If you are a book lover, it is hard to imagine what illiteracy might feel like. The world has come a long way throughout its history with literacy rates improving immensely over the years. According to UNESCO, the worldwide average literacy rate is 86% for adults and 91% for children.
However, the work of highlighting and promoting literacy is far from over. In, fact, it may be more dire than ever with the rise of social media and untruths spreading through the internet like wildfire. There remain large pockets of adults and children, even within our own communities, that struggle to read and comprehend everyday information and directions. August 9th is National Book Lovers Day. I can’t think of a more perfect opportunity for book lovers to do what they can to help improve literacy where they live. But how can one do that?
- Even though most schools won’t be in session yet, you can volunteer to read books to children in daycares and preschools that operate year round. Or contact a school to get a background check so that you can read to kids as a volunteer once a month.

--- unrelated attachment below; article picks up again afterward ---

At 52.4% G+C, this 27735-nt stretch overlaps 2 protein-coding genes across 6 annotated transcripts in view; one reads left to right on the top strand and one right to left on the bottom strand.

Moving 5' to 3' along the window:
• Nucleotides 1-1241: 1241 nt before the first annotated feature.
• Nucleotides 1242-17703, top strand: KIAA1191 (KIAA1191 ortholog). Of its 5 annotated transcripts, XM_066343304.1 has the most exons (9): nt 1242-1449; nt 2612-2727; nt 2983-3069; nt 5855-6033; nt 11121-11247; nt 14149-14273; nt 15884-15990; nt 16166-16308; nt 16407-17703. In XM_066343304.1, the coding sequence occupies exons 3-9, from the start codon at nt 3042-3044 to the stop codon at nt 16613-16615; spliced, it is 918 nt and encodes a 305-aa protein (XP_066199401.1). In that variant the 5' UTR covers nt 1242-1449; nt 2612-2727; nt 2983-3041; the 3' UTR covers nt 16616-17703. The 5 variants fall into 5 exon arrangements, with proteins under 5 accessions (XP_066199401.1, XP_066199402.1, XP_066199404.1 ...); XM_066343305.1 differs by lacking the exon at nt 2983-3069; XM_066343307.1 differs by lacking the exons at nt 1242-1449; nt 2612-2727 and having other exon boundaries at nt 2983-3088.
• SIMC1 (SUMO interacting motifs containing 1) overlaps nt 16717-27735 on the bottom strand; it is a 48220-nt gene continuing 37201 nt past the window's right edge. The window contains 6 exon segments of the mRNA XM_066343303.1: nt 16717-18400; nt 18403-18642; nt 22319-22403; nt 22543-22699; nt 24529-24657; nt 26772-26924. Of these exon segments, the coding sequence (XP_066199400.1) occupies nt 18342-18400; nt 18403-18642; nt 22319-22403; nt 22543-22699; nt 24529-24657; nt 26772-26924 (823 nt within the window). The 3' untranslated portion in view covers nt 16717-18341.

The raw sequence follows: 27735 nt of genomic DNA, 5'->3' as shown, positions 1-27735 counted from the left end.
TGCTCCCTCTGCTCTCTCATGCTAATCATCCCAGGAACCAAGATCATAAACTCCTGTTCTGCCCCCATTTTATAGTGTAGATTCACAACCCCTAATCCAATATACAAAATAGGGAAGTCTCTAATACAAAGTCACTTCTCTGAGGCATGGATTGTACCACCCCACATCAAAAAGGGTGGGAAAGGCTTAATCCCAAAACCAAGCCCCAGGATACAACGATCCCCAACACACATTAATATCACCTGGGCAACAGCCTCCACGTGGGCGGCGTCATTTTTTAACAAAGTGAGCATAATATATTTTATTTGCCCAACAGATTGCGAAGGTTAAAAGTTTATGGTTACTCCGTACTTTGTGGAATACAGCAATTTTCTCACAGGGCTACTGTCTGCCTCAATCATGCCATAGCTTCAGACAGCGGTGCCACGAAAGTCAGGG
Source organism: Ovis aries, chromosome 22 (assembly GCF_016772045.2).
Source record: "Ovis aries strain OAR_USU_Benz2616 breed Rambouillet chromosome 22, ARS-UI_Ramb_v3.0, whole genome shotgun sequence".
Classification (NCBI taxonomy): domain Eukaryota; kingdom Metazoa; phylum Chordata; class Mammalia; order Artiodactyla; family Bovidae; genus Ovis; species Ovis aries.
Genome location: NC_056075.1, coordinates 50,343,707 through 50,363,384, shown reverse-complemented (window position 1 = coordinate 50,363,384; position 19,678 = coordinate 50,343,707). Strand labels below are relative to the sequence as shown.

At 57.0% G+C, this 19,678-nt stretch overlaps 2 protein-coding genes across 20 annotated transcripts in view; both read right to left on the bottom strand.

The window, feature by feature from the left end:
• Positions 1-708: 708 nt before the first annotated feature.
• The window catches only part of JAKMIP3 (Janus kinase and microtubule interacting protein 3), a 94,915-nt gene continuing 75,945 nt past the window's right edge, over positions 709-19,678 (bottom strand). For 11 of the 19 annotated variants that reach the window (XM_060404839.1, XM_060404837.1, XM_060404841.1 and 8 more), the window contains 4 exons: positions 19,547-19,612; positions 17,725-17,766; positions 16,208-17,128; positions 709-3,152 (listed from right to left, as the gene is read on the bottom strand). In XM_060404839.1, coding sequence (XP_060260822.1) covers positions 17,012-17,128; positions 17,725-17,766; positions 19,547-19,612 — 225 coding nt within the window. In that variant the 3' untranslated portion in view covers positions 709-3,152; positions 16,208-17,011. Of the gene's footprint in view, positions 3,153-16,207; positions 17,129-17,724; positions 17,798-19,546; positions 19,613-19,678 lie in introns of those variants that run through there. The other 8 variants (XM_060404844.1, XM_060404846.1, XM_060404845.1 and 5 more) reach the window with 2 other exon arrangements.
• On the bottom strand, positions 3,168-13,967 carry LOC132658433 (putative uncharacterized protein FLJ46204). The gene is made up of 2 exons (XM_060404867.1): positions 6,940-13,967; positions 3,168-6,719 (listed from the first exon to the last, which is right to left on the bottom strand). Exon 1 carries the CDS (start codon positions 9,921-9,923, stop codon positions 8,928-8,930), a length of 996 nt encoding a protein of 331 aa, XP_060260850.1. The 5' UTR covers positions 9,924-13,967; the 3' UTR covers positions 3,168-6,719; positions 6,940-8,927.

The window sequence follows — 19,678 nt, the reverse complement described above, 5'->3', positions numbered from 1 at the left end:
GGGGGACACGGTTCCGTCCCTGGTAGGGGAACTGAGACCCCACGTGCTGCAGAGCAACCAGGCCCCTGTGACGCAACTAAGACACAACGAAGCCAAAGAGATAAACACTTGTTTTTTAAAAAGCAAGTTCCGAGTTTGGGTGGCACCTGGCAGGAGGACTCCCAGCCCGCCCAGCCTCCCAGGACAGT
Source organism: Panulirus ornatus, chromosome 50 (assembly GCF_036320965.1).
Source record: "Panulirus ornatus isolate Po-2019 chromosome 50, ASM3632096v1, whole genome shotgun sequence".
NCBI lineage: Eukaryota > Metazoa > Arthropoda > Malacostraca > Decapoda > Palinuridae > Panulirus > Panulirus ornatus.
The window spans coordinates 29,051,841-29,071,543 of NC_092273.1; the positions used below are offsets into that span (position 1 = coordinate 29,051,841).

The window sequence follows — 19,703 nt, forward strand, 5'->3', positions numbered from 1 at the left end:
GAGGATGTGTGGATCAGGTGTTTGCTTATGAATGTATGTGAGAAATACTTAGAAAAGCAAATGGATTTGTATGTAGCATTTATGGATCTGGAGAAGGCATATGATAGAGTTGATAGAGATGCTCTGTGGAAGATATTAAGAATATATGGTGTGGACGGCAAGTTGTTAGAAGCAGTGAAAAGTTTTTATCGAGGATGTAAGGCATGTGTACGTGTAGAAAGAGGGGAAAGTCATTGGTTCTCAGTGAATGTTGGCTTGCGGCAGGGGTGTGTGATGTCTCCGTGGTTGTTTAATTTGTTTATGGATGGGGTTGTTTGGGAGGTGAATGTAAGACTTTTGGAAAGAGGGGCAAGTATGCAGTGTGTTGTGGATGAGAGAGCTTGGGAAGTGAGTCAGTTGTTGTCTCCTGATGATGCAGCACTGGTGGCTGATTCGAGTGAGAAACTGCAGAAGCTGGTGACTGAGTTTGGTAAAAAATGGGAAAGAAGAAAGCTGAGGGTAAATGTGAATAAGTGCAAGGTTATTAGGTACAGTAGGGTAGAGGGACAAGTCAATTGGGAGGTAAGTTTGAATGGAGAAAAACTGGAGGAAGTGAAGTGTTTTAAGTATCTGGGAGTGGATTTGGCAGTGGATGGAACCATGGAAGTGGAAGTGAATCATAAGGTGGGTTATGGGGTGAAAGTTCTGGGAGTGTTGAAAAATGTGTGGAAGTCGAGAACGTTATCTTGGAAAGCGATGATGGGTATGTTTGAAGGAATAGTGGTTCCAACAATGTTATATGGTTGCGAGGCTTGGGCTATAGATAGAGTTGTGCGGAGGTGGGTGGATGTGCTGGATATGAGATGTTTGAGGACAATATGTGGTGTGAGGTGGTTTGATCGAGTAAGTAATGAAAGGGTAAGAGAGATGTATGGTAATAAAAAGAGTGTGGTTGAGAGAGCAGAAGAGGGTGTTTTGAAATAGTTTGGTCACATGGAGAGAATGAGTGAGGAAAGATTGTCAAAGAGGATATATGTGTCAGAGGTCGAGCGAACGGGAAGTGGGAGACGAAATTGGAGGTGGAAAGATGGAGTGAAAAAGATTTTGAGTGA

- Pull books off your shelves and donate them to a little library. Make a point to take them to an underserved area of your city or town.
- Create a book basket at your workplace where colleagues can share books they have on their shelves.
- Purchase books from authors you love, either from them directly or via your local independent bookstore. Supporting authors ensures that there are all kinds of stories for adults and children to read and fall in love with.
- Spend time reading to a child in your life on August 9th and talk with them about the privilege of having books and knowing how to read them.
- Create a book club. If you’re already in a book club, consider planning a book drive among members and donate those books to a school or community organization that works to encourage a love of reading among children.
- Donate money to a literacy organization in your community if you are unable to donate your time. The Louisville Book Festival is one such organization that believes reading is a fundamental human right. You can read more about their work and their mission here.
- Go to your local library, check out books and tell others about the joy you had while you were visiting. Libraries need you to love on them to survive.
- Attend local literary events. Just this year I attended an event at a bar and an event at a community center. When you show up, it makes it more likely that the event organizers will host another.
- Lastly, show your own book collection a little love. Make sure others in your life know what you are reading and how it affected you. Don’t keep a good read to yourself. Books need love too!